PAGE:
Florida Keys Business
Sunday, May 26, 2013
Hands free

Necessity being the mother of invention and all that, J.R. Fogarty saw a need and invented a solution.

The Jersey-born retiree was happily living on a houseboat and driving a cab in Key West, when he realized passengers kept asking where they could store their luggage between their arrival at either the airport or ferry terminal and their hotel's late afternoon check-in time.

"Finally, when the next guy in my cab asked, I asked him how much he'd be willing to pay," Fogarty recalled recently. "I told him I'd do it. I stored the bags in a friend's living room while I kept driving my cab and waited for the guy's check-in time at a hotel."

With the first set of luggage safely delivered and the transaction complete, Paradise Porters was born in 2006 -- and Fogarty was again drawn out of retirement. He first named the company Parrothead Porters, "until Jimmy Buffett's lawyers kindly asked me to cease and desist" using the term Parrothead, he said.

"I found there really was a niche," Fogarty said. "The ferry comes in at 12:30 every day, but a lot of hotels and guest houses don't check in until 3 p.m. So we let people just leave their luggage with us and go start their vacation. Their bags are waiting at their hotel when they check in."

The same goes for arriving flights.

"A lot of the smaller lodging properties in Key West simply don't have the space to store all their guests' luggage for those three or four hours until check-in time," Fogarty said.

"We have plenty of room," he said, gesturing to the Paradise Porters location inside the Key West Ferry Terminal at 100 Grinnell St. "We can store about 250 bags here, and we haven't lost or damaged a single one of the 120,000 we've handled since 2006."

Paradise Porters offers storage and delivery service for $10 a bag, and will do the same thing in reverse when a guest is departing on a plane or ferry.

"People have to have check out of most hotels at 11 a.m., but the ferry doesn't leave until 5:30 p.m.," Fogarty pointed out. "No one wants to drag their bags around town for five hours."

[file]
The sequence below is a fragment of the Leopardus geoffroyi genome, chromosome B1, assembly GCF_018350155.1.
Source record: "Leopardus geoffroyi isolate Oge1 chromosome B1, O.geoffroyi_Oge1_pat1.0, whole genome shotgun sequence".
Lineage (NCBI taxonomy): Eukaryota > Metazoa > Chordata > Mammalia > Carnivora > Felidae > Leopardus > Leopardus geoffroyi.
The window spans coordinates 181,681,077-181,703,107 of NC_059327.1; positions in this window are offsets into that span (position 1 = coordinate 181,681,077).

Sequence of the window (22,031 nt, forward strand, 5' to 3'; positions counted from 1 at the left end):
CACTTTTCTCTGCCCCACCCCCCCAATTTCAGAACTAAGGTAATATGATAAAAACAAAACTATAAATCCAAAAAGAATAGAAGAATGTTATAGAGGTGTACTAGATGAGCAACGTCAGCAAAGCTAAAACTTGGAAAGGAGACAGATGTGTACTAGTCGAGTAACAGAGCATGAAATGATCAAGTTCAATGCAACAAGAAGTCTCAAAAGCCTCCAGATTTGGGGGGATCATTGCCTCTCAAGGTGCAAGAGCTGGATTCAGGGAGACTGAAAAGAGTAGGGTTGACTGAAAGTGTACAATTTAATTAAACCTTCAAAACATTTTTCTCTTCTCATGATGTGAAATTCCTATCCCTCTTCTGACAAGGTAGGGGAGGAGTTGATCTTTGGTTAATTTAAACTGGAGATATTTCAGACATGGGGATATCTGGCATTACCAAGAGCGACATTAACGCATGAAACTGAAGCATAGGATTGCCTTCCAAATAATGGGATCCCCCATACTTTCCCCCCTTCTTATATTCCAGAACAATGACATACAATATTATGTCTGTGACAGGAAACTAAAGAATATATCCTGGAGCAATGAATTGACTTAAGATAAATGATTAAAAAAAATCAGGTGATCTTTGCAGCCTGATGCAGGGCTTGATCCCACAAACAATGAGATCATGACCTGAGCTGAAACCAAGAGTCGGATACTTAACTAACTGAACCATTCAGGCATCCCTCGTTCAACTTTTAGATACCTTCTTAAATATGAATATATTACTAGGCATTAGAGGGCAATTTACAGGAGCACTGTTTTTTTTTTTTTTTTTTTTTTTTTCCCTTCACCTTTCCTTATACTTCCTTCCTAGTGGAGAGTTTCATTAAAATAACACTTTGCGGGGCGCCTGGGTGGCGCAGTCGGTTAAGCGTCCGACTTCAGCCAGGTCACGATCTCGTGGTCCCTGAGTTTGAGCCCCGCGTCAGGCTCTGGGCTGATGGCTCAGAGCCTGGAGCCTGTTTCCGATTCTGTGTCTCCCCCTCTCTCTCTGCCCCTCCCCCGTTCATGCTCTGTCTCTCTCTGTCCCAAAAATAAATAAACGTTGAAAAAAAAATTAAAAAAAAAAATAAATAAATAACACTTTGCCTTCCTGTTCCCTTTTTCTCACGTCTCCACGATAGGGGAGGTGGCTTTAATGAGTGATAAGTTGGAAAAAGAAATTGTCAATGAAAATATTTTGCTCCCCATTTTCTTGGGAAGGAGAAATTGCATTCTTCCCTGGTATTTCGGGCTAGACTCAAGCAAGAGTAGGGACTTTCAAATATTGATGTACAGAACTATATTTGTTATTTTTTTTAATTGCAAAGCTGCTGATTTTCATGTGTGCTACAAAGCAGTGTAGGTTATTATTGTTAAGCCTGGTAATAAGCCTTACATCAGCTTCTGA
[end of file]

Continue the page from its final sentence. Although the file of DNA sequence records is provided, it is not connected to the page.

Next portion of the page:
"What Paradise Porters really provides is time," states the company's website. "Time to enjoy the paradise that is Key West without having to drag their bags around while waiting for their check-in time [or a departing flight or ferry]."

And the company's definition of "bag" doesn't apply to a Banana Republic or Besame Mucho shopping bag when it comes to the $10 fee -- unless you've been a real jerk about everything from the moment you stepped off the ferry, Fogarty said, relishing the subjectivity that comes with owning your own business.

"We're not here to rip people off, and we like to keep things simple, so basically, if you don't want to carry it, it's $10. Our motto is "don't drag your bag."

And the company's website touts the service as a time saver that allows visitors to eek every last drop from their Key West vacation.

Although things were going smoothly for Fogarty, his staff and his company -- easily identified by the can't-miss, tropically painted "luggage limousine" -- until a year or so ago when yet another necessity called for another of Fogarty's common-sense inventions.

Fogarty launched Paradise Porters' newest service, which is quickly becoming the most utilized, in response to the complaints from nearly air passenger about the outrageous fees being charged by the airlines for both checked and carry-on luggage.

"Think about it," Fogarty said. "People come down here with dive gear, fishing tackle, golf clubs or baby strollers, you name it, and that costs a fortune with the airlines nowadays."

Paradise Porters now offers "Home to Hotel and Back Again" service for $39 to $79 per bag, depending on the size.

The company will arrange for FedEx to pick up the Key West-bound luggage at a customer's home a few days before their vacation and deliver it to their hotel upon arrival. They'll do the same in reverse when the party's over and the visitors are northbound. One-way service is also available.

Fogarty's business, a simple invention to fill a common need, has now handled more than 120,000 pieces of luggage, and every day more and more people are refusing to drag their bags and leaving the schlepping to someone else.

Now if they would just unpack the suitcases once the vacation is a sunburned memory.....

mmiles@keysnews.com

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